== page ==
Facebook unblocks the FB account of user named ISIS after huge social media outcry

Facebook thinks ‘I am a terrorist’, says Anchalee Isis

San Francisco-based engineer Isis Anchalee had her account blocked by Facebook because of her name. Isis claimed that in her tweet she had to ‘verify’ her identity three times including by sending in a scan of her passport before Facebook would accept that she was a human being and not a global terrorist organization.

Tweeting to the @facebook account, Anchalee said: “I sent you my passport but it’s not good enough for validation?”

ISIS is commonly used to refer to the terrorist group known as Islamic State along with IS and Daesh.

Based in San Francisco, California, Isis tweeted at Facebook earlier this week “Why would you disable my personal account? MY REAL NAME IS ISIS ANCHALEE/facepalm.” She also included a screenshot of a Facebook page telling her account was disabled.

San Francisco filmmaker David Zandman, a friend of Anchalee’s, tweeted to ask why a Facebook conversation with her had been marked as spam. Anchalee said:

“Facebook thinks I’m a terrorist and froze my account,” to which Zandman replied: “I was afraid that might be the case… I’m sorry your name drama continues!”

Only after a third attempt of sending her details to the website, her account was finally restored along with an apology from the company. Later, she tweeted a screenshot of a message from Facebook, which said it had unlocked her account, and added: “We’re sorry for the inconvenience.”

Facebook researcher Omid Farivar has since reached out to Isis Anchalee on Twitter to publicly apologise for the issue.

“Isis, sorry about this”, he wrote “I don’t know what happened. I’ve reported it to the right people and we’re working on fixing it”.

Isis was best known as the name of the supreme Egyptian goddess of the moon, sky, magic, motherhood and fertility before it got linked to the Islamic State of Iraq and Syria. Isis Anchalee is best known as the female engineer who started the #ILookLikeAnEngineer campaign earlier this year after an advertisement featuring her sparked controversy online over what a female engineer “should look like.”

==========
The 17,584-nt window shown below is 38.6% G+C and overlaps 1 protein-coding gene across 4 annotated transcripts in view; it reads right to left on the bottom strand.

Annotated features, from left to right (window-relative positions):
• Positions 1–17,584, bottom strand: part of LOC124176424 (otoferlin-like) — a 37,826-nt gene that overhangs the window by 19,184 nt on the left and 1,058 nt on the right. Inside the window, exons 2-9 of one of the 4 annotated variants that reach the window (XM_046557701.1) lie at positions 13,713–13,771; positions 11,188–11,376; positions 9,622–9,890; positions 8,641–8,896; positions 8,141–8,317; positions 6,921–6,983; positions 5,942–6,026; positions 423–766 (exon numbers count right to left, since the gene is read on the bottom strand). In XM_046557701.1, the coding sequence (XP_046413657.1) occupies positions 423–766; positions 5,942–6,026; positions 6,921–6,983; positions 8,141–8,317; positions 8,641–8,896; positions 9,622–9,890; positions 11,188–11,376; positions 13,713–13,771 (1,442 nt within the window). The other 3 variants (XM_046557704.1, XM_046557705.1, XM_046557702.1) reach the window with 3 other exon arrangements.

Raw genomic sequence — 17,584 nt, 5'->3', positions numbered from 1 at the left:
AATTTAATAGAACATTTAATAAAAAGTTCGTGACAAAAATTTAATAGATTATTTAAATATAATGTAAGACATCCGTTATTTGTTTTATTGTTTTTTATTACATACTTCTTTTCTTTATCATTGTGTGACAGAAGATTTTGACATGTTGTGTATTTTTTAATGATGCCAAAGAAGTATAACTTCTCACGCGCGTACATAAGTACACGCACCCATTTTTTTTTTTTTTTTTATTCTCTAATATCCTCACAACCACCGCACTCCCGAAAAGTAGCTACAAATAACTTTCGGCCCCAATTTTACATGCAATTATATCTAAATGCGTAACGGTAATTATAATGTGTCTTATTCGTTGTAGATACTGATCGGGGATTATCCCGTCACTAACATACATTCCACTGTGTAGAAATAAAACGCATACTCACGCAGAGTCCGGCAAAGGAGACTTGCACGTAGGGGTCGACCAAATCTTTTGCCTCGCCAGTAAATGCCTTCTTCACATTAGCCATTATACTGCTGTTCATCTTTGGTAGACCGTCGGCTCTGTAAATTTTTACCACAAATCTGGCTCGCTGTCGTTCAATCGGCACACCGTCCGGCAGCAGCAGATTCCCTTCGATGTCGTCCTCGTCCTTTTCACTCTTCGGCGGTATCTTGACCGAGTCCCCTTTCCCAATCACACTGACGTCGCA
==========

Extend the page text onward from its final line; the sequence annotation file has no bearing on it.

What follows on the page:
Facebook has a “real names” policy which forbids people from using fake names or ‘offensive’ words. Users are asked to refrain from any symbols, unusual characters, punctuation, religious titles, or “offensive or suggestive words of any kind” to their names to “keep our community safe”. This is designed to prevent impersonation accounts, parodies, and any accounts that could be seen as confrontational or offensive.

In August, an online petition requesting media outlets “stop calling terrorists [Islamic State] by our name” was closed with some 56,800 signatures.

Founder Isis Martinez of Florida said women called Isis faced “unnecessary backlash of this irresponsible choice by the media”.

“We are grateful for the response and coverage we have received from the media, but most media outlets continue to desecrate our name and even go as far as misquoting the president of the United States saying Isis, when he only refers to the terror group as Isil.

“Please sign and help the thousands of women and little girls named Isis who are suffering from this backlash caused by the media.

“Help us take back our name.”

Facebook Unblocks the Account of a User Named ‘Isis’

Facebook has acknowledged that it made a mistake in disabling the account of Isis Anchalee, a software engineer based in San Francisco.

Facebook sent a statement to NBC News on Wednesday saying it had disabled the account by mistake.

The social network confirmed that the profile had been flagged by one or more people, as part of the process for identifying fake or offensive accounts.

“This was an error made as part of a fake account reporting process, and we’re sorry for the trouble it caused,” Facebook said. It did not say who had reported Anchalee’s account.

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